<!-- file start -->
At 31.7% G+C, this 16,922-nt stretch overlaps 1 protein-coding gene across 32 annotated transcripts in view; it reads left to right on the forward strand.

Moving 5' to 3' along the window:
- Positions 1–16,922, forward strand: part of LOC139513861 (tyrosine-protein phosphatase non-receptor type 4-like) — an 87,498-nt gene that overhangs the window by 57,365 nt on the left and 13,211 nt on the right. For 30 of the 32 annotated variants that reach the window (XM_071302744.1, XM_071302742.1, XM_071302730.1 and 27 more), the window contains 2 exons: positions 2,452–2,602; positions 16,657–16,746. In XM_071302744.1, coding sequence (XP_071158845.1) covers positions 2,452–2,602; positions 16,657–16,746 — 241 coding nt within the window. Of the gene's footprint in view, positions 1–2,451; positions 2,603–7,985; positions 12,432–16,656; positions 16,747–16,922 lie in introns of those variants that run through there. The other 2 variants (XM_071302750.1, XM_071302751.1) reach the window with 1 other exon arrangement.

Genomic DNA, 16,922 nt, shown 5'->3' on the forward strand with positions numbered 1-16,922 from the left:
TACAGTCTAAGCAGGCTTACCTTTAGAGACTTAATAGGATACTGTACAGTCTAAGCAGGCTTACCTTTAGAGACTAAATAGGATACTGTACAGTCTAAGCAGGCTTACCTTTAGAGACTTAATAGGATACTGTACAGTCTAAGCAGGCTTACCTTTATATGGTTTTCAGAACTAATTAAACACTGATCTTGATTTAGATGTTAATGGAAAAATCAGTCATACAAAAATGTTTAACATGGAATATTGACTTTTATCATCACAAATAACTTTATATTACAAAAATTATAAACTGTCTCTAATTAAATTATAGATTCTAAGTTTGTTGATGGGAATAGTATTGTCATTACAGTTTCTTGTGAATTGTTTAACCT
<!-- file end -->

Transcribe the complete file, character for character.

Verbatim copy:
At 31.7% G+C, this 16,922-nt stretch overlaps 1 protein-coding gene across 32 annotated transcripts in view; it reads left to right on the forward strand.

Moving 5' to 3' along the window:
- Positions 1–16,922, forward strand: part of LOC139513861 (tyrosine-protein phosphatase non-receptor type 4-like) — an 87,498-nt gene that overhangs the window by 57,365 nt on the left and 13,211 nt on the right. For 30 of the 32 annotated variants that reach the window (XM_071302744.1, XM_071302742.1, XM_071302730.1 and 27 more), the window contains 2 exons: positions 2,452–2,602; positions 16,657–16,746. In XM_071302744.1, coding sequence (XP_071158845.1) covers positions 2,452–2,602; positions 16,657–16,746 — 241 coding nt within the window. Of the gene's footprint in view, positions 1–2,451; positions 2,603–7,985; positions 12,432–16,656; positions 16,747–16,922 lie in introns of those variants that run through there. The other 2 variants (XM_071302750.1, XM_071302751.1) reach the window with 1 other exon arrangement.

Genomic DNA, 16,922 nt, shown 5'->3' on the forward strand with positions numbered 1-16,922 from the left:
TACAGTCTAAGCAGGCTTACCTTTAGAGACTTAATAGGATACTGTACAGTCTAAGCAGGCTTACCTTTAGAGACTAAATAGGATACTGTACAGTCTAAGCAGGCTTACCTTTAGAGACTTAATAGGATACTGTACAGTCTAAGCAGGCTTACCTTTATATGGTTTTCAGAACTAATTAAACACTGATCTTGATTTAGATGTTAATGGAAAAATCAGTCATACAAAAATGTTTAACATGGAATATTGACTTTTATCATCACAAATAACTTTATATTACAAAAATTATAAACTGTCTCTAATTAAATTATAGATTCTAAGTTTGTTGATGGGAATAGTATTGTCATTACAGTTTCTTGTGAATTGTTTAACCT